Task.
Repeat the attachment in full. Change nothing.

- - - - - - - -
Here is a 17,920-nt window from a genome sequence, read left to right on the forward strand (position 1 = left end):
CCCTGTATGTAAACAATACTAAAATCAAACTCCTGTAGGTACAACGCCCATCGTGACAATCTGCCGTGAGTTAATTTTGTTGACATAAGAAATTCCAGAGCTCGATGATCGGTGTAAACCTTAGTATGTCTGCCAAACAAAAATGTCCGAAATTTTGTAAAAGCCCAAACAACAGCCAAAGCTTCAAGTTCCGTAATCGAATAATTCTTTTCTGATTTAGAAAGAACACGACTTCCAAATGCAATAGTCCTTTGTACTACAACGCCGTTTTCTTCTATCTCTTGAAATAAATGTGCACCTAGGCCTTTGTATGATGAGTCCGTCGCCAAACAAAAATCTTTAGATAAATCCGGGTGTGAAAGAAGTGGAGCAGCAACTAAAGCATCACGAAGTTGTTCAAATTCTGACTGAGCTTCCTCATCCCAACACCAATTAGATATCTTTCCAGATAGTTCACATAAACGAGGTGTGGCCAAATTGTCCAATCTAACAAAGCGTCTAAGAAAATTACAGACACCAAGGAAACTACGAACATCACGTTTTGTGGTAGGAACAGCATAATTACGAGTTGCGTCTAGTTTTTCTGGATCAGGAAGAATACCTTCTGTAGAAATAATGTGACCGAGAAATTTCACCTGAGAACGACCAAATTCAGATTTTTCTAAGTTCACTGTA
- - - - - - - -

Here is a 17,920-nt window from a genome sequence, read left to right on the forward strand (position 1 = left end):
CCCTGTATGTAAACAATACTAAAATCAAACTCCTGTAGGTACAACGCCCATCGTGACAATCTGCCGTGAGTTAATTTTGTTGACATAAGAAATTCCAGAGCTCGATGATCGGTGTAAACCTTAGTATGTCTGCCAAACAAAAATGTCCGAAATTTTGTAAAAGCCCAAACAACAGCCAAAGCTTCAAGTTCCGTAATCGAATAATTCTTTTCTGATTTAGAAAGAACACGACTTCCAAATGCAATAGTCCTTTGTACTACAACGCCGTTTTCTTCTATCTCTTGAAATAAATGTGCACCTAGGCCTTTGTATGATGAGTCCGTCGCCAAACAAAAATCTTTAGATAAATCCGGGTGTGAAAGAAGTGGAGCAGCAACTAAAGCATCACGAAGTTGTTCAAATTCTGACTGAGCTTCCTCATCCCAACACCAATTAGATATCTTTCCAGATAGTTCACATAAACGAGGTGTGGCCAAATTGTCCAATCTAACAAAGCGTCTAAGAAAATTACAGACACCAAGGAAACTACGAACATCACGTTTTGTGGTAGGAACAGCATAATTACGAGTTGCGTCTAGTTTTTCTGGATCAGGAAGAATACCTTCTGTAGAAATAATGTGACCGAGAAATTTCACCTGAGAACGACCAAATTCAGATTTTTCTAAGTTCACTGTA